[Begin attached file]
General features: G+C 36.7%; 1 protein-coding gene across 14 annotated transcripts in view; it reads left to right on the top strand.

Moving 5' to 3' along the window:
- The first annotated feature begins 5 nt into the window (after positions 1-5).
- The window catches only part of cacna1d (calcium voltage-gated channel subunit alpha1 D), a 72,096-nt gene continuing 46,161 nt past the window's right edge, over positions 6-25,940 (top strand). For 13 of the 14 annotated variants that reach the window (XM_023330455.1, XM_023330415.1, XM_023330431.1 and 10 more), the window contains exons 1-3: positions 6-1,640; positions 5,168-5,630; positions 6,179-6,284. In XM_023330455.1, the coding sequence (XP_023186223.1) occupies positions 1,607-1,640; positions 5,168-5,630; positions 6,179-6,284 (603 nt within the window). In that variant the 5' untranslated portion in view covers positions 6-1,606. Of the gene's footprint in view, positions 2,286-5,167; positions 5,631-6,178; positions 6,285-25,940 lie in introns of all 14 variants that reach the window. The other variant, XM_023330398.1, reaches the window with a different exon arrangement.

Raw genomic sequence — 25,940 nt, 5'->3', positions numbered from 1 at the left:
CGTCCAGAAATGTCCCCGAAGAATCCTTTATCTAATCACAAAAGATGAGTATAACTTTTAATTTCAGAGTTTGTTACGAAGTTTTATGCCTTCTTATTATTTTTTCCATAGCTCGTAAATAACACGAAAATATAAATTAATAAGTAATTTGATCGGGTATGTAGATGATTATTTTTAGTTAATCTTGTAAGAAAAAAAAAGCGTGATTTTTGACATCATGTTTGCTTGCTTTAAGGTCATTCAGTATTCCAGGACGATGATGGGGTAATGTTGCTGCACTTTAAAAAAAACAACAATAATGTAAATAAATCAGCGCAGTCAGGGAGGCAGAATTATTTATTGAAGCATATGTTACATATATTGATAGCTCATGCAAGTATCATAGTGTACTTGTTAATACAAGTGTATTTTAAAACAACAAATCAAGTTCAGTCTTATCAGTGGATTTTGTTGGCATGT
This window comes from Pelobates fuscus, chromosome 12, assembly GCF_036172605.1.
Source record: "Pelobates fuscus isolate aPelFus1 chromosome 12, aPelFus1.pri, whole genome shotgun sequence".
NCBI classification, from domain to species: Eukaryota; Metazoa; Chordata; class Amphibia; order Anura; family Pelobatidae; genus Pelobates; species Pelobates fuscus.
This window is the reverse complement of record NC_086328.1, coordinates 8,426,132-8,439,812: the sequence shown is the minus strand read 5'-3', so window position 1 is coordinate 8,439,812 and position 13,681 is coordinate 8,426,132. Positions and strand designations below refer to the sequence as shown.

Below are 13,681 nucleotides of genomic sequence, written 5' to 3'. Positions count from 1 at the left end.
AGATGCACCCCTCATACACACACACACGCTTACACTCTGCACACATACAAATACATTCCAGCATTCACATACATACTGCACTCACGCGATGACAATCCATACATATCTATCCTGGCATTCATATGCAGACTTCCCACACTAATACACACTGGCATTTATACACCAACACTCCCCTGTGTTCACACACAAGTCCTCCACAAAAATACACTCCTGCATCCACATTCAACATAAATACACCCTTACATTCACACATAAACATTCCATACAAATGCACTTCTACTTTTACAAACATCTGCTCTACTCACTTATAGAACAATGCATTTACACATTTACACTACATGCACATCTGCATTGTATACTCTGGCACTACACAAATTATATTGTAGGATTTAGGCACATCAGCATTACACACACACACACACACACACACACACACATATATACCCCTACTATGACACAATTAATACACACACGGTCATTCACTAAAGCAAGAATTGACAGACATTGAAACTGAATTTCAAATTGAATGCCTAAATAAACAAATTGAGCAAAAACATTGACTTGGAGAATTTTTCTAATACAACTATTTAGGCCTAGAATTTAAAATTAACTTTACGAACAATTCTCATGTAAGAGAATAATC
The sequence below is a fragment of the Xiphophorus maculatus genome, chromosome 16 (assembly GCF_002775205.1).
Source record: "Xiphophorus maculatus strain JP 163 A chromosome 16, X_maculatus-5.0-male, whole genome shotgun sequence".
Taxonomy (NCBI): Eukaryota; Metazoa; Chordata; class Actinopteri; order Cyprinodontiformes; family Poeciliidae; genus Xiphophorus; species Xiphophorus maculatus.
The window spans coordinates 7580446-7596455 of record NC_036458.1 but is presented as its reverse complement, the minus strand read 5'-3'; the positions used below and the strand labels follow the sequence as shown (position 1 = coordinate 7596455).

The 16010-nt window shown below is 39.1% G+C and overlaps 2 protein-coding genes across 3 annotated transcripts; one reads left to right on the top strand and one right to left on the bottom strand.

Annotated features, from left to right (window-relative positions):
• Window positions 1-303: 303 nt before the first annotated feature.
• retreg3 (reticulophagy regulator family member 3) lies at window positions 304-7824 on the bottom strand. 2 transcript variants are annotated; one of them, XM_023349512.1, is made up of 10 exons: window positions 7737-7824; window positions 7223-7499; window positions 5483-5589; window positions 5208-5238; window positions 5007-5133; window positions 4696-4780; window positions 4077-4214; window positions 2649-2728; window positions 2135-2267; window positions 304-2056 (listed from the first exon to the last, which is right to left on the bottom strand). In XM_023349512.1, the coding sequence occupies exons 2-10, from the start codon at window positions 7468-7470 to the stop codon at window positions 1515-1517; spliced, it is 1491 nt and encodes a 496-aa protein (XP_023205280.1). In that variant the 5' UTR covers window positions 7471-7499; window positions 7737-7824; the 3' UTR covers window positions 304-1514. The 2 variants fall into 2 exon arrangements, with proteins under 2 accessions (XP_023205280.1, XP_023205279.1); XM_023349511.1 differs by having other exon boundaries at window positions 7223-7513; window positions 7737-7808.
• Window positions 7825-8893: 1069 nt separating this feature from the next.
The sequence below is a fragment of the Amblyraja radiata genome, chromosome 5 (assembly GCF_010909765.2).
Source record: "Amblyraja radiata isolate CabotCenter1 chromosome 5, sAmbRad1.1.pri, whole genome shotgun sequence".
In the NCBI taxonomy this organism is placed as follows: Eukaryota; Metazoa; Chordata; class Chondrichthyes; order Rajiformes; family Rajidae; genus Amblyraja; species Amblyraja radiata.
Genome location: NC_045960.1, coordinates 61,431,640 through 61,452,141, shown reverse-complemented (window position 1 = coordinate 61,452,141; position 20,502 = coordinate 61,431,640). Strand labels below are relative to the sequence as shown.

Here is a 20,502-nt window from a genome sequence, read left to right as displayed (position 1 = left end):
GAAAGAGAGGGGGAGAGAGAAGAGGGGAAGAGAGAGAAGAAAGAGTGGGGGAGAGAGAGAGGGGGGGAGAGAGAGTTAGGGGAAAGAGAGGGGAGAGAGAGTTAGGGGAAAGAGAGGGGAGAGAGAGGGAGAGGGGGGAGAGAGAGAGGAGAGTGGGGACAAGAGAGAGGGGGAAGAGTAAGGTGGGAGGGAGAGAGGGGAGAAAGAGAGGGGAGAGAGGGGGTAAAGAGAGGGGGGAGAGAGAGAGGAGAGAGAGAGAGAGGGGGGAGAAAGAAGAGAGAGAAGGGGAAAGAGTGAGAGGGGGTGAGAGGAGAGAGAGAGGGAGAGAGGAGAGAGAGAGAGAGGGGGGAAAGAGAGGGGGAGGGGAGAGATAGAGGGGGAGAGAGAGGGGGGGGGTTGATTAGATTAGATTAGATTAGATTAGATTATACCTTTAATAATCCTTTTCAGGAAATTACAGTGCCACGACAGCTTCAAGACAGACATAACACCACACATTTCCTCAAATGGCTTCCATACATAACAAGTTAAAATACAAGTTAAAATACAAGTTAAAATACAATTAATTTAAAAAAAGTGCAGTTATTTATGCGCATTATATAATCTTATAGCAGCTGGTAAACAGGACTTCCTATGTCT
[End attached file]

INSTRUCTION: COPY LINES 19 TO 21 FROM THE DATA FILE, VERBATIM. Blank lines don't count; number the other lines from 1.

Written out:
• Window positions 1-303: 303 nt before the first annotated feature.
• retreg3 (reticulophagy regulator family member 3) lies at window positions 304-7824 on the bottom strand. 2 transcript variants are annotated; one of them, XM_023349512.1, is made up of 10 exons: window positions 7737-7824; window positions 7223-7499; window positions 5483-5589; window positions 5208-5238; window positions 5007-5133; window positions 4696-4780; window positions 4077-4214; window positions 2649-2728; window positions 2135-2267; window positions 304-2056 (listed from the first exon to the last, which is right to left on the bottom strand). In XM_023349512.1, the coding sequence occupies exons 2-10, from the start codon at window positions 7468-7470 to the stop codon at window positions 1515-1517; spliced, it is 1491 nt and encodes a 496-aa protein (XP_023205280.1). In that variant the 5' UTR covers window positions 7471-7499; window positions 7737-7824; the 3' UTR covers window positions 304-1514. The 2 variants fall into 2 exon arrangements, with proteins under 2 accessions (XP_023205280.1, XP_023205279.1); XM_023349511.1 differs by having other exon boundaries at window positions 7223-7513; window positions 7737-7808.
• Window positions 7825-8893: 1069 nt separating this feature from the next.